Apologies to all that we seem to have gotten a bit OT with regard to how many prints does it take to get a keeper, but the monitor calibration/softproofing detour we've been on lately is actually pertinent to the question. You don't need softproofing to make a great print. A great print can be done iteratively (even by the numbers on a crummy, uncalibrated monitor) just as it was in the chemical darkroom era. Moreover, if we stick to a limited set of media and perhaps just glossy or pearl photo type papers that have excellent color gamut and dmax, then many people can get pretty good at "Kentucky windage" where they anticipate what the print will look like as it is translated from image appearance on the display to print on paper. That said, a prime reason for softproofing is to cut down on the iterations. Softproofing helps me get really close on the first try. From there, I may make one, two, or sometimes three additional prints to get to my keeper when I'm in a perfectionist mood. If I don't use softproofing, the iteration count definitely goes up, even when printing on a well calibrated output device. And, without a calibrated printer and good printer profile, all bets are off. Sometimes, you get lucky, but most times it's an exercise in pure frustration, so I truly dislike printing on uncalibrated systems, even ones that are nominally characterized with generic profiles. The very first thing I do with a new printer/ink/paper combination is build a custom profile. It definitely saves time and paper. This has been my personal experience. Your mileage may vary.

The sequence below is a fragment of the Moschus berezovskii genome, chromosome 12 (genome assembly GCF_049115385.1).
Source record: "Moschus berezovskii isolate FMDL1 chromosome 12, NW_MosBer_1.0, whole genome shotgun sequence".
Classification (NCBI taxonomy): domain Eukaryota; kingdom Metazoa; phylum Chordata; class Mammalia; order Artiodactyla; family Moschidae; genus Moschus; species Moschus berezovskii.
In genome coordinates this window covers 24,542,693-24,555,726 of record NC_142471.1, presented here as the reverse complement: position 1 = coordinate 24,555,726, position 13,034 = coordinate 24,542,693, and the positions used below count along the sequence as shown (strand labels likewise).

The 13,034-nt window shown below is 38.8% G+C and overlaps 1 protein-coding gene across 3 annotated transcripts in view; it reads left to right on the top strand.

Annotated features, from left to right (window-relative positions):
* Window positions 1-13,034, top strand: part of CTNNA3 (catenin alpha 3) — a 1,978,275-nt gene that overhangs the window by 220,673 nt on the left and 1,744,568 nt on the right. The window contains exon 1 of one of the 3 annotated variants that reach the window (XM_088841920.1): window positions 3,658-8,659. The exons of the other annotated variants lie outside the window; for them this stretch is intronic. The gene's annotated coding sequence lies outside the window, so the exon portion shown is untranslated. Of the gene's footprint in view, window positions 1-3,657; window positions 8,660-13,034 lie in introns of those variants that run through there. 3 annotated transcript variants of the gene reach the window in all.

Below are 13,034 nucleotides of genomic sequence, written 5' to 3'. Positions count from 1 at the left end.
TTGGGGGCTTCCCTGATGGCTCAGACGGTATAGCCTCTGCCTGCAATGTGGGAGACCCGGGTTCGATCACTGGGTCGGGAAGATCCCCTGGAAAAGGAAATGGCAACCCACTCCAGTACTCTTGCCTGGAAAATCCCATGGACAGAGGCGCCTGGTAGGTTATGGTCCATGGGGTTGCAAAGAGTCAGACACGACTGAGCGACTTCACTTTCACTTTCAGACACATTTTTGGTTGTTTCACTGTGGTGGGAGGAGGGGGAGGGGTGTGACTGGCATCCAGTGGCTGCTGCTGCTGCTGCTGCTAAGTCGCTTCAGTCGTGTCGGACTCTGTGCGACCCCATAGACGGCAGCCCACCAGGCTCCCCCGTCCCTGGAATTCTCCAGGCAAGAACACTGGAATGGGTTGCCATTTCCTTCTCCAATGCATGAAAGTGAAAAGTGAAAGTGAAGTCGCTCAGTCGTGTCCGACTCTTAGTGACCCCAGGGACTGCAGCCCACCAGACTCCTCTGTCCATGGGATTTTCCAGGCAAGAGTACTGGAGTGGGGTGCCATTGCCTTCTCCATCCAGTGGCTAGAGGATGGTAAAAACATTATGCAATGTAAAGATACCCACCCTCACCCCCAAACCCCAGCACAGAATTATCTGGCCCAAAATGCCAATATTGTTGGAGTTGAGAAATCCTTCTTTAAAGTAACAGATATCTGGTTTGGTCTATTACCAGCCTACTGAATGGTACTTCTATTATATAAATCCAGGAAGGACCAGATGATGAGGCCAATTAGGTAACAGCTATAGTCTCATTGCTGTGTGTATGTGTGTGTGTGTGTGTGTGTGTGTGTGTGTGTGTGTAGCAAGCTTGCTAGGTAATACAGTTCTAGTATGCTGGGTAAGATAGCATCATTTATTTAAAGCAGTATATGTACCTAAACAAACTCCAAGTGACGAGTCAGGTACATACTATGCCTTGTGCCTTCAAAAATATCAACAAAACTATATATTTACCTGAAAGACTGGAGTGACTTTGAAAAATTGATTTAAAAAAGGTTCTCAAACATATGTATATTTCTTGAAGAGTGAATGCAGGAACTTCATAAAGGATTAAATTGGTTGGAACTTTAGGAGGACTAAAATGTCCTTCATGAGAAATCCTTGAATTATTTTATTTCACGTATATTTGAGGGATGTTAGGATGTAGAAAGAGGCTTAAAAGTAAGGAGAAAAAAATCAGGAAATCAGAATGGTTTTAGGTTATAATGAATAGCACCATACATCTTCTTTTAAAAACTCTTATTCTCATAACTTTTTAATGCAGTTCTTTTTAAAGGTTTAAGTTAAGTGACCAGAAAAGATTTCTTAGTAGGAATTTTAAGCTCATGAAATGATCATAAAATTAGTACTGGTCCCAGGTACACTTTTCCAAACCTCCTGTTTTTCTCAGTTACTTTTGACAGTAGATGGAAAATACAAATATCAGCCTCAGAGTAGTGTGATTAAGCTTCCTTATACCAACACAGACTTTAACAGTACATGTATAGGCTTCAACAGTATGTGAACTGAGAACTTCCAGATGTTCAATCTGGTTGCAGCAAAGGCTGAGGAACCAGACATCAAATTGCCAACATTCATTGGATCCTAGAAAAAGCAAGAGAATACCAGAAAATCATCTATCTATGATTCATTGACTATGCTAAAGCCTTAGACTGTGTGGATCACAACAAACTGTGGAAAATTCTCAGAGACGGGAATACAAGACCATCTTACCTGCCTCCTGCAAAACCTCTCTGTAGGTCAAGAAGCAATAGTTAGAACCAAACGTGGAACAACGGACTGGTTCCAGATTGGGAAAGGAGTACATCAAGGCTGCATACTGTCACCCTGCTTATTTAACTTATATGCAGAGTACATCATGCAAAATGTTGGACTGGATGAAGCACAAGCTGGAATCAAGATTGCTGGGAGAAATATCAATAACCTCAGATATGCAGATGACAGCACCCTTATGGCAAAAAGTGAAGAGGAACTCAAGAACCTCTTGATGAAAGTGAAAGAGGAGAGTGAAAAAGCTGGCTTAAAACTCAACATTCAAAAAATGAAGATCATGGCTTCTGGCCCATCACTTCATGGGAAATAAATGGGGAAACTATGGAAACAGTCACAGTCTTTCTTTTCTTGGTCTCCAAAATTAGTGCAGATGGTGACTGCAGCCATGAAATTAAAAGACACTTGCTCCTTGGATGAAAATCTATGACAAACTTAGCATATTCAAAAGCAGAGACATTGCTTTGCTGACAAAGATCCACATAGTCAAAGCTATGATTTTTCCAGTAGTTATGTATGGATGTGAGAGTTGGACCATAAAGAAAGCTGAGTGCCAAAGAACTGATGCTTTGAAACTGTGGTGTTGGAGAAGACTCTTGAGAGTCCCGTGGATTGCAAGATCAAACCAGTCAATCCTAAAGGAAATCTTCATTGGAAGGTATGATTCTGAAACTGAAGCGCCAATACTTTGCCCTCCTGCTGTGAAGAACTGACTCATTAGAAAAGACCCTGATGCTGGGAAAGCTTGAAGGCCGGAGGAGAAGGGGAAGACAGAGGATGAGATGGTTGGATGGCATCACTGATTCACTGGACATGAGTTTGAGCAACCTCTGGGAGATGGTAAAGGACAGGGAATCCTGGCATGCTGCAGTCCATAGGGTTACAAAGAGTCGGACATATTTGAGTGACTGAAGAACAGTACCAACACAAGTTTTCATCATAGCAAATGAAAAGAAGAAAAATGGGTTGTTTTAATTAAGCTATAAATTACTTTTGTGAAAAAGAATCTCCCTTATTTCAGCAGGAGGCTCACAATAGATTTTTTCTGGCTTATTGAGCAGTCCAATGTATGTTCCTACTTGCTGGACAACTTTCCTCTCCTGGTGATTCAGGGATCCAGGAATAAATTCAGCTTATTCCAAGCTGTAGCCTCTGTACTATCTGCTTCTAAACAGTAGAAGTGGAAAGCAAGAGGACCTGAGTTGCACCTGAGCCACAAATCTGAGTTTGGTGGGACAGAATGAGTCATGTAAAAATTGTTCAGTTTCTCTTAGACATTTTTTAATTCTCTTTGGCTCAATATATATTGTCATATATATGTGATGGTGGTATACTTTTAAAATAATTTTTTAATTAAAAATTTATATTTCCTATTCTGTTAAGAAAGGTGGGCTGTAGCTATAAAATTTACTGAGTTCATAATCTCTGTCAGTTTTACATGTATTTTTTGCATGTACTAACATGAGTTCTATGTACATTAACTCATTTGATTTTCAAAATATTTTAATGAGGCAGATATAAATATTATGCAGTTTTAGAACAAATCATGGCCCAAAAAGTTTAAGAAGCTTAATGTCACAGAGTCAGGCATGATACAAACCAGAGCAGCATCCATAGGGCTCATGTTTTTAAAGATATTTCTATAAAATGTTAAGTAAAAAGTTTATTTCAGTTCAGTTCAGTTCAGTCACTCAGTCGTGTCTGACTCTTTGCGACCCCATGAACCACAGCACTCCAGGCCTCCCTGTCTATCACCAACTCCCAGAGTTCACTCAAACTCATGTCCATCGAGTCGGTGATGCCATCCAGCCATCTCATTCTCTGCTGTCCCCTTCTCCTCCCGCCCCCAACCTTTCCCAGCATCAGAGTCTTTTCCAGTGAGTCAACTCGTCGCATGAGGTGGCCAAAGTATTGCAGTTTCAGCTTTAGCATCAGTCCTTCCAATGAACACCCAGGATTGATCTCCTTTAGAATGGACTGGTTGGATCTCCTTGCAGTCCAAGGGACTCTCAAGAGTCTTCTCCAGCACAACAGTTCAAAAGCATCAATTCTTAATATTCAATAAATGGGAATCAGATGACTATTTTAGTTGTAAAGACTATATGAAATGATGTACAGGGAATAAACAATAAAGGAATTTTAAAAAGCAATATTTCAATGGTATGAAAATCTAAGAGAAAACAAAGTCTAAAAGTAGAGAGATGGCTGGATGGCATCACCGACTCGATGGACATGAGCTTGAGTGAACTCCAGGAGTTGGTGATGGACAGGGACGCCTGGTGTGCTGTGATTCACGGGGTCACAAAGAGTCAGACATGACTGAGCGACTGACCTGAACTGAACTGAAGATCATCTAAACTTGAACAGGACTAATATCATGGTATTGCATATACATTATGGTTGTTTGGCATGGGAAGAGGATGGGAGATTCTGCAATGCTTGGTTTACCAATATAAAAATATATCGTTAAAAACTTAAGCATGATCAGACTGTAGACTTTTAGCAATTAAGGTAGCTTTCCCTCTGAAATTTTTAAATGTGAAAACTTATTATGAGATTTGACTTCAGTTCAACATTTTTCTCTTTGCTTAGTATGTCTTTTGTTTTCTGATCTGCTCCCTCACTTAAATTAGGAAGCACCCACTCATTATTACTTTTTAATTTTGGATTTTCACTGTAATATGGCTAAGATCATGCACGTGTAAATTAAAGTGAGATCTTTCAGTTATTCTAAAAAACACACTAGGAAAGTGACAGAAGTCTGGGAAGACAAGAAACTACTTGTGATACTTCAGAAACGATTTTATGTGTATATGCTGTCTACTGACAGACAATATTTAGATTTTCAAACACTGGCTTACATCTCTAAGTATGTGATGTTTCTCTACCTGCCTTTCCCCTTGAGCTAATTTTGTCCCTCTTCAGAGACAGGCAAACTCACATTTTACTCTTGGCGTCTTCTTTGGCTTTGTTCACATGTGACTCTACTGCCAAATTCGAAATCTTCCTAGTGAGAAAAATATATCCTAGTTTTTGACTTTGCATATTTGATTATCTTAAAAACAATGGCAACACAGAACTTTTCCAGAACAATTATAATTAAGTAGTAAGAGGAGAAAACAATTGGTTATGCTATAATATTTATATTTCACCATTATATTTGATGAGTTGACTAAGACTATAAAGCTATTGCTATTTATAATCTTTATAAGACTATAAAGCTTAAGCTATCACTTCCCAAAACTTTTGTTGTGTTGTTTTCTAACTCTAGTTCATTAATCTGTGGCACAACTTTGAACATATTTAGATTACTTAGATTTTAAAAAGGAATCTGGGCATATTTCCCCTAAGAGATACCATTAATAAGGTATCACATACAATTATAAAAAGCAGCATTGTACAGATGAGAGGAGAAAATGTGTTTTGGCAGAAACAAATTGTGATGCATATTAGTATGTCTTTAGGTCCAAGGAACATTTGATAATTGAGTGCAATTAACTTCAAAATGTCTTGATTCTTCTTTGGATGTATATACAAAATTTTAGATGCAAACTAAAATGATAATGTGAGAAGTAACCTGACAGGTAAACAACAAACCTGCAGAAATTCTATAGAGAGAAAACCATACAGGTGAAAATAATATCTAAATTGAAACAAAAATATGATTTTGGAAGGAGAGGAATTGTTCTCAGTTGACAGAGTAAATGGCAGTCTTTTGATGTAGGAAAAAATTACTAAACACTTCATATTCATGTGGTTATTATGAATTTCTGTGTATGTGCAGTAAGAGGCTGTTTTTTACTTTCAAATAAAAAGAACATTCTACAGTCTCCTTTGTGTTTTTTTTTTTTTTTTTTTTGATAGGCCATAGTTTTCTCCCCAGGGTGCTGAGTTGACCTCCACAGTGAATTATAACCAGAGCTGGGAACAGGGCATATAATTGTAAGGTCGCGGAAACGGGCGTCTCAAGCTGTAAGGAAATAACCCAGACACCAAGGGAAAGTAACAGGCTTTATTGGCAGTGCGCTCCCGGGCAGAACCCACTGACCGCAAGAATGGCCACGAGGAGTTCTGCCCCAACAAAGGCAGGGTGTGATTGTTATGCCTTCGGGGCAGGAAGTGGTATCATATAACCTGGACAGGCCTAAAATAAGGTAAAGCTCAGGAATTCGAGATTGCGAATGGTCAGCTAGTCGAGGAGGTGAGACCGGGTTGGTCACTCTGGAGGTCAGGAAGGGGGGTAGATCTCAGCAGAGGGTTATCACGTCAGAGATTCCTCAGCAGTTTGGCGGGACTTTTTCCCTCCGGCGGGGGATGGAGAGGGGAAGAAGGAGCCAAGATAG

I am just beginning to try printing from Lightroom sans a softproof method, but I'm sticking to high color gamut, high dmax media where the printed results aren't so far off what you see on screen without softproofing. It's not hard to anticipate the outcome in this specific circumstance and dial in some lightroom presets. Yet, if truth be told, what I mainly do with Lightroom is repurpose RAW files in batch to standard colorspaces like sRGB for friends and clients who would have no clue what to do with the RAW files. For this purpose, Lightroom needs no softproof feature. For high-end printing to fine art media, my files definitely make the trip into PS for the softproof capability, even though I may then take the final print-specific version of the file out to other page layout apps for the final printing.